Now I have ways to connect the touch points through known interaction mechanisms and I can understand the performance of marketing spend. It also allows for much more intelligent CRM, e.g., I can give them offers online that are unique to them and much more relevant. And if they use a unique offer in a store, I have a way to tie it back to them.

I've been really excited to see some of the ways that Clicktale can take massive amounts of customer behavioral data, and not just focus on rolling up obvious aggregation like counts of sessions and events and behaviors, but make sense of things that can help give us insight into omnichannel intent and behavior such as:

On complex sites, these can become very powerful signals for understanding how consumers are engaging and what that means for me as a retailer.

How do you see omnichannel retail evolving?

Where I see the most interesting evolution is that finally, more and more retailers are getting into the fundamentals of a consistent, continuous customer experience. Call it a ubiquity of experience, cross-channel, cross-device, same content, same consumer knowledge - if I start something here, I should be able to finish it over there.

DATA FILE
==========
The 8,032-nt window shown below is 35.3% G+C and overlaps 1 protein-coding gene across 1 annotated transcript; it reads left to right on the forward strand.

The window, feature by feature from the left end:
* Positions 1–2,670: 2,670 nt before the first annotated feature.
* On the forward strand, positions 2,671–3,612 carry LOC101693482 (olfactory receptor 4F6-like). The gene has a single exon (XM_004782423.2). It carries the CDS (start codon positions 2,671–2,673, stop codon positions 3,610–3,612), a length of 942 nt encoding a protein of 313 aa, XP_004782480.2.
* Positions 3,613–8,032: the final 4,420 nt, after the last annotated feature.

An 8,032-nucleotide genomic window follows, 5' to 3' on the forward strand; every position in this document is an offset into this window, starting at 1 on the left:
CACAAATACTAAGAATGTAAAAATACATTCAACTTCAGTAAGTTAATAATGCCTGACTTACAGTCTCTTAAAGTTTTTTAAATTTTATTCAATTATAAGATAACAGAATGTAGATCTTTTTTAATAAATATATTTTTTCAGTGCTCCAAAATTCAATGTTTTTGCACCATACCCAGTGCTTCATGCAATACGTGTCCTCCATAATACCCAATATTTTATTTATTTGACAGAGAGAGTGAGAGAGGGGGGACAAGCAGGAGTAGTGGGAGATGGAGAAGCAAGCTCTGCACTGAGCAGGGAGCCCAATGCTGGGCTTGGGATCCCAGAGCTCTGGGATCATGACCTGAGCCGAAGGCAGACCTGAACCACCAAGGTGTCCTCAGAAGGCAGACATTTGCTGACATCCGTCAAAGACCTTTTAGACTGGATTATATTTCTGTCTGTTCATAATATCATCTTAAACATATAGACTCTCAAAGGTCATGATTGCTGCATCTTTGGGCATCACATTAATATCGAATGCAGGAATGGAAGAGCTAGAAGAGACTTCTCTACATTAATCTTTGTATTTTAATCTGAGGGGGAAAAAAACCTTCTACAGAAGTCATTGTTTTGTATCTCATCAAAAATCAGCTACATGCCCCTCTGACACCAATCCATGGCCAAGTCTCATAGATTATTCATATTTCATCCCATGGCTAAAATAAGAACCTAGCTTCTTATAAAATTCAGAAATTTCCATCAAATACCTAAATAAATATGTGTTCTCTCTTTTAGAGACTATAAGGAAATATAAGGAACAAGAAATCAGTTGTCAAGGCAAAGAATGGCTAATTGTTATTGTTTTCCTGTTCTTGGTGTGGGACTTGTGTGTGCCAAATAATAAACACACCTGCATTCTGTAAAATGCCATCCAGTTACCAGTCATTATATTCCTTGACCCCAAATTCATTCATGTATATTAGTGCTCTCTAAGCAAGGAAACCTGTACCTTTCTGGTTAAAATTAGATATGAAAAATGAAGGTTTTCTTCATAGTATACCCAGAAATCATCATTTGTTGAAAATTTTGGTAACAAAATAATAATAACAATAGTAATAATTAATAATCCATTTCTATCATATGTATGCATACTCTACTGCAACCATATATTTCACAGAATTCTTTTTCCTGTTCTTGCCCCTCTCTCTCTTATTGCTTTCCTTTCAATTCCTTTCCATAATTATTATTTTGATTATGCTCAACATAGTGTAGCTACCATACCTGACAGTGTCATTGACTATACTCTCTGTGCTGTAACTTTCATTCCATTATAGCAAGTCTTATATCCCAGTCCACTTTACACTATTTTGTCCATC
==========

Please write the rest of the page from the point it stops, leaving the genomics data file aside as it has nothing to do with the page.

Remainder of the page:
This is something that is not as shiny as sexy new technologies, but it really matters to consumers. As e-commerce has grown so much, retailers are recognizing how strategically important it is to focus on some very simple things to service customer needs - make it easy to find what I want, and make sure that you know me, whatever channel I'm going through. I think that's what we're going to see more of in an effective way in the coming years.

Did you miss our first post about Joe Megibow’s insights into the changing world of e-commerce? Discover his 3 essential steps to creating a great retail experience now. And be sure to check out the final post in the series, where he discusses the blurring boundaries between brick-and-mortar and e-retail